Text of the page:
The federal government on a summary moved by State Bank of Pakistan of May 4, 2017 has once again decided to restore the amendment in the Banking Companies Ordinance (BCO) 1952, made in 2001, withdrawing the two-term limit on directorship of banks. The decision to withdraw the limit was approved by the Parliament and the Government – two years after SBP summary was moved to this effect.
The Ministry of Finance (MoF) sent its approval to Ministry of Law, which in turn sent it to the Cabinet Division for a decision, which later sent it to Parliament after due approval by the Federal Cabinet but without any impact analysis. Moreover, the two houses of Parliament approved it without carrying out any discussion on the subject; and it was silently issued in the official gazette May 4, 2017.
While the Prime Minister and Finance Minister on a recent visit to China to attend the Silk Road summit introduced to the prospective Chinese investors the Chairman of country’s largest bank HBL who, as per notification of May 4, 2017, has to stand down. This just goes to show that the left hand doesn’t know what the right hand is doing in this government.
All this will end in litigation as the privatised banks were sold under a compulsion by the Government of Pakistan – under specific rules and regulations. The rational behind the change was that the new buyers would recapitalize these privatised banks accordingly. The new owners will have no recourse to government revenue in case of any shortfall.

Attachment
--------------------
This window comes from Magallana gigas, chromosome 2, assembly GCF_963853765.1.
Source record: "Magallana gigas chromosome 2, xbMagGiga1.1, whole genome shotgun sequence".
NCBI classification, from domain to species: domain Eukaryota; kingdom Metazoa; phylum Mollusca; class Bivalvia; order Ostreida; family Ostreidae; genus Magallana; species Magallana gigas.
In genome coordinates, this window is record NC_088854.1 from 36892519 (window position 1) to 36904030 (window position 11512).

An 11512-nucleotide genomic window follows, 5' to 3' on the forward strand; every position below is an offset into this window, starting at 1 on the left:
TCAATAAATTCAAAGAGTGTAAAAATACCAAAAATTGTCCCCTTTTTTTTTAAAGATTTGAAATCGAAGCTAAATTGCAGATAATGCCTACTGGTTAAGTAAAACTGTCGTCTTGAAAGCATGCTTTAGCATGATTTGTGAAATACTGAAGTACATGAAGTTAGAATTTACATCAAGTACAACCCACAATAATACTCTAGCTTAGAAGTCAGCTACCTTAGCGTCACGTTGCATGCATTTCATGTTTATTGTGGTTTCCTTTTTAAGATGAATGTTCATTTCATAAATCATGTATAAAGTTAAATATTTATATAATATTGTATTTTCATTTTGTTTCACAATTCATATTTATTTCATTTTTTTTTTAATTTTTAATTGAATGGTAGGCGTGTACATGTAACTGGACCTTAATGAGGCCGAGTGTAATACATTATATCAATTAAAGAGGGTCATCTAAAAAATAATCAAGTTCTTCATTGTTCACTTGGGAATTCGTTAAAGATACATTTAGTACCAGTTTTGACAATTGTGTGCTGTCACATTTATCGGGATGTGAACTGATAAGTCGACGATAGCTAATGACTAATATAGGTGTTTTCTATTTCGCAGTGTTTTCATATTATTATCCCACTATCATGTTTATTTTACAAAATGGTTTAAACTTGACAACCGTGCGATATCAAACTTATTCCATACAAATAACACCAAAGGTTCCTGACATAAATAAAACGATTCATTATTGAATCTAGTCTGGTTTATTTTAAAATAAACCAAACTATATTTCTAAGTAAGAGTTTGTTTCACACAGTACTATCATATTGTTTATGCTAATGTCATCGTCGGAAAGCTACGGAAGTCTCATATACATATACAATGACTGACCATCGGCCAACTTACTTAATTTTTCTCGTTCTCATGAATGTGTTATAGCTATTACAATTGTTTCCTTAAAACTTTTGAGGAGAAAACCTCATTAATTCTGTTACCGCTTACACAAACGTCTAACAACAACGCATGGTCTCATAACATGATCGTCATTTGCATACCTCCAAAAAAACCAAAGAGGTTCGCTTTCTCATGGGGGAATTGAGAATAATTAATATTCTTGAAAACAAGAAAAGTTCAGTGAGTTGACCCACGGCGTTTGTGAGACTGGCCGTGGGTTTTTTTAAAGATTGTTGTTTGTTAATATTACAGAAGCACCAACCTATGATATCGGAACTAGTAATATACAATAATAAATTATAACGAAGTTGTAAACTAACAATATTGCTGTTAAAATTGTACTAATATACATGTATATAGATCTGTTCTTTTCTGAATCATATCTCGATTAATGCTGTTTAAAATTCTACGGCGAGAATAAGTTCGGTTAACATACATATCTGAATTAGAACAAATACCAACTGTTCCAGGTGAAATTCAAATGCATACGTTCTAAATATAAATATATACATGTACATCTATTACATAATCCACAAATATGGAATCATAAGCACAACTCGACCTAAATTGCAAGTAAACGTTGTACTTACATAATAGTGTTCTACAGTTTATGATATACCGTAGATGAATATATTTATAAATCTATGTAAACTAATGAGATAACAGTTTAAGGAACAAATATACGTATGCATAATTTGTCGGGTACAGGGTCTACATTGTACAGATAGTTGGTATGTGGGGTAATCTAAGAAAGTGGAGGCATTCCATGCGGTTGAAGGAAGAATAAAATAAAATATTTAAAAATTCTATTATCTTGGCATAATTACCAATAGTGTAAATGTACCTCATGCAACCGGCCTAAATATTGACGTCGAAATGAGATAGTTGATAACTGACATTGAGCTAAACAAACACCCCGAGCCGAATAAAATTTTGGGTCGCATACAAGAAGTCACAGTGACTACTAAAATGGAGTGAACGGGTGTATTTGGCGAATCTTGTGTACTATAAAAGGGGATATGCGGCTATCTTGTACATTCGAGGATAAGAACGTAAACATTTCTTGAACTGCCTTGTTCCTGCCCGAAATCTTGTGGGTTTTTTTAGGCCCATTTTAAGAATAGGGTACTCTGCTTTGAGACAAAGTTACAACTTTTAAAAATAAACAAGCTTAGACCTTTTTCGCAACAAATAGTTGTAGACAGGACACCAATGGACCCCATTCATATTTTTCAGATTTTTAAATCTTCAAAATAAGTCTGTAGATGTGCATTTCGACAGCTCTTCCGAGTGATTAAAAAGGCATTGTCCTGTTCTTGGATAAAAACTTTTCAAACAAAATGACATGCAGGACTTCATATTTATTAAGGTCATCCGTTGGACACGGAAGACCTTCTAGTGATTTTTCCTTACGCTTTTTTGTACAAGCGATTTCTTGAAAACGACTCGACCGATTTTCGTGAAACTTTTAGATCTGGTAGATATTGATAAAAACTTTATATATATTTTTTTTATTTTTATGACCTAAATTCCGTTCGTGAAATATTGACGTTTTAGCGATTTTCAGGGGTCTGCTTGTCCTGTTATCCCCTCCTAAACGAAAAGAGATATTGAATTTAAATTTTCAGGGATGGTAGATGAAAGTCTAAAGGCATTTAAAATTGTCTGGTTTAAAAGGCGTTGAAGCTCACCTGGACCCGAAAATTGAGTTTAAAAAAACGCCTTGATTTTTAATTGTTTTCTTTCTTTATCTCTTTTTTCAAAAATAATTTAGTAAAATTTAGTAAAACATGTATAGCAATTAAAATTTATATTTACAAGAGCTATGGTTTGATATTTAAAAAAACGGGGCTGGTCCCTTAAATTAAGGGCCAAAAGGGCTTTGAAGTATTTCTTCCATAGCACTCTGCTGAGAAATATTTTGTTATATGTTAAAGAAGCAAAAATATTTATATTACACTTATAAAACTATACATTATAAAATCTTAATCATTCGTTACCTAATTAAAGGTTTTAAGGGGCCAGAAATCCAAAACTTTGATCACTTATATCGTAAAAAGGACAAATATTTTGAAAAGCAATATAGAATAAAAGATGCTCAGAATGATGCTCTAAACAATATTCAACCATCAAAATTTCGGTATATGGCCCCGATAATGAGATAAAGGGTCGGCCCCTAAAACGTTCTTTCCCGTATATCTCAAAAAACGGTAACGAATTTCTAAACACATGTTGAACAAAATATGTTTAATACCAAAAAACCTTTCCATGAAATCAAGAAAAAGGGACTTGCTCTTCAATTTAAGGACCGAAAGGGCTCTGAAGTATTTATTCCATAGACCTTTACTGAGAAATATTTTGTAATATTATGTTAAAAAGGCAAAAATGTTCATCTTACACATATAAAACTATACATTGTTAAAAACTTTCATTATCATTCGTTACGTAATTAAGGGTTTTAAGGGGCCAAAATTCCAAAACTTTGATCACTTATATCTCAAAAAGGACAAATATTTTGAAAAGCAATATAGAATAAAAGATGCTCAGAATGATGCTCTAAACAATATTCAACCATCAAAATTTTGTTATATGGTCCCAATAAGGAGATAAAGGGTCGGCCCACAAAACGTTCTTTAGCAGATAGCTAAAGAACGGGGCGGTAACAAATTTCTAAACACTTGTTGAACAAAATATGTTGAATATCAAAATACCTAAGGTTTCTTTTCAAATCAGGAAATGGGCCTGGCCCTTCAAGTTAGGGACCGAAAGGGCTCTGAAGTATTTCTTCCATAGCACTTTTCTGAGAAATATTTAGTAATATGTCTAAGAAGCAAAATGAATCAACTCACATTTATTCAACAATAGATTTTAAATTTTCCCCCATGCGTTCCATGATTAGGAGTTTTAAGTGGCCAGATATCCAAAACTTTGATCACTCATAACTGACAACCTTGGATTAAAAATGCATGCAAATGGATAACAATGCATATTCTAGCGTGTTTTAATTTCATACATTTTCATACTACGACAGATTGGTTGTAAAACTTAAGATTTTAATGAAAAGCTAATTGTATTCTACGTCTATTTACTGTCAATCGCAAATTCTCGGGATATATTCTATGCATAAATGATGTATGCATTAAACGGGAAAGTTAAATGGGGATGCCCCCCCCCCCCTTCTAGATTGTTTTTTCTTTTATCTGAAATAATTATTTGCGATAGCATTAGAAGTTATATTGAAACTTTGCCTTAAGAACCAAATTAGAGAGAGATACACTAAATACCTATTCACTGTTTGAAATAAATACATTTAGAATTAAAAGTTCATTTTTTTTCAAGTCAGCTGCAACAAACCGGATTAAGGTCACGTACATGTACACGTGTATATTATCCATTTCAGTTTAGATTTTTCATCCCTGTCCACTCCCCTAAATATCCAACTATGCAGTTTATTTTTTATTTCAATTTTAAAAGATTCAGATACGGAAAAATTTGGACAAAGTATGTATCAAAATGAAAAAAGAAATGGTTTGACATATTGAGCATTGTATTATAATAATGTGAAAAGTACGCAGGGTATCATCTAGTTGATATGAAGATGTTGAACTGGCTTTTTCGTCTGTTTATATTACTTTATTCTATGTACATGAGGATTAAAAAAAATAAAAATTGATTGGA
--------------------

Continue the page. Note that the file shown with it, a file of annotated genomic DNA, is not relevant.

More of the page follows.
Now a mess has been created which needs to be sorted out. Embarrassment all around which could have been avoided. The question to be asked is what was SBP trying to achieve by such a move? Previously, nationalized banks were falling head over heels to please the government of the day without giving a thought to what their lending policy was doing to depositors’ savings. SBP has always been forced to meet the capital shortfall as regulators around the world demanded for branches in their respective regions to do so.
Governments are elected to serve people; they have no right to expose depositors’ money to any risk. Nawaz Sharif caused a massive harm to the national kitty through his yellow cab scheme in his first tenure as prime minister. Now he in his third tenure as prime minister is mulling going after depositors’ savings in banks to carry out his populist schemes such as Prime Minister’s Youth Loan Programme. Privatised banks as well as private banks after due risk analyses have shied away from pouring money into the scheme despite official pressure.
The amendment will not bring about the desired change in the attitude of these banks. The move is patently wrong. Under no circumstances will it meet the legal test. Perhaps a more cogent move was to implement a Chinese wall between management and the boards of directors in real terms. -Business Recorder